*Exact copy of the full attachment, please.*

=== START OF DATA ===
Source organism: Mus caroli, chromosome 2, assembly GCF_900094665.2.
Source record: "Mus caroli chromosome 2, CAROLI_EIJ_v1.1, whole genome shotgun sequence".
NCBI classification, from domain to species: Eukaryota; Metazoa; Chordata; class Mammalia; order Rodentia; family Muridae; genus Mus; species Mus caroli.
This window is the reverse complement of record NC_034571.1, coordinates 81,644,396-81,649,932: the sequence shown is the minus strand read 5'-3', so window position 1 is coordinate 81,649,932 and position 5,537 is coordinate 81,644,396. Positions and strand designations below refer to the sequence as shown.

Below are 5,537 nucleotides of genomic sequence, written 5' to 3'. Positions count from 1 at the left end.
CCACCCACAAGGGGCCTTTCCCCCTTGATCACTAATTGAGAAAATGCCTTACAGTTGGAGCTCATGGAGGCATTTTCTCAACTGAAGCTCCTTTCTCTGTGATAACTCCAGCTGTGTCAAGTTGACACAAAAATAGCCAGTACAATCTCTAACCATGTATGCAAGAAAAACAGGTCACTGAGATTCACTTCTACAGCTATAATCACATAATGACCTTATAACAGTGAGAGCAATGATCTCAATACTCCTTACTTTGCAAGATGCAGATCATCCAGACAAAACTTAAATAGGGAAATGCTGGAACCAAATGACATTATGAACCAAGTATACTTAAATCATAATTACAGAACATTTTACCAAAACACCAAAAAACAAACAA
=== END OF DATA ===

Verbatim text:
Source organism: Mus caroli, chromosome 2, assembly GCF_900094665.2.
Source record: "Mus caroli chromosome 2, CAROLI_EIJ_v1.1, whole genome shotgun sequence".
NCBI classification, from domain to species: Eukaryota; Metazoa; Chordata; class Mammalia; order Rodentia; family Muridae; genus Mus; species Mus caroli.
This window is the reverse complement of record NC_034571.1, coordinates 81,644,396-81,649,932: the sequence shown is the minus strand read 5'-3', so window position 1 is coordinate 81,649,932 and position 5,537 is coordinate 81,644,396. Positions and strand designations below refer to the sequence as shown.

Below are 5,537 nucleotides of genomic sequence, written 5' to 3'. Positions count from 1 at the left end.
CCACCCACAAGGGGCCTTTCCCCCTTGATCACTAATTGAGAAAATGCCTTACAGTTGGAGCTCATGGAGGCATTTTCTCAACTGAAGCTCCTTTCTCTGTGATAACTCCAGCTGTGTCAAGTTGACACAAAAATAGCCAGTACAATCTCTAACCATGTATGCAAGAAAAACAGGTCACTGAGATTCACTTCTACAGCTATAATCACATAATGACCTTATAACAGTGAGAGCAATGATCTCAATACTCCTTACTTTGCAAGATGCAGATCATCCAGACAAAACTTAAATAGGGAAATGCTGGAACCAAATGACATTATGAACCAAGTATACTTAAATCATAATTACAGAACATTTTACCAAAACACCAAAAAACAAACAA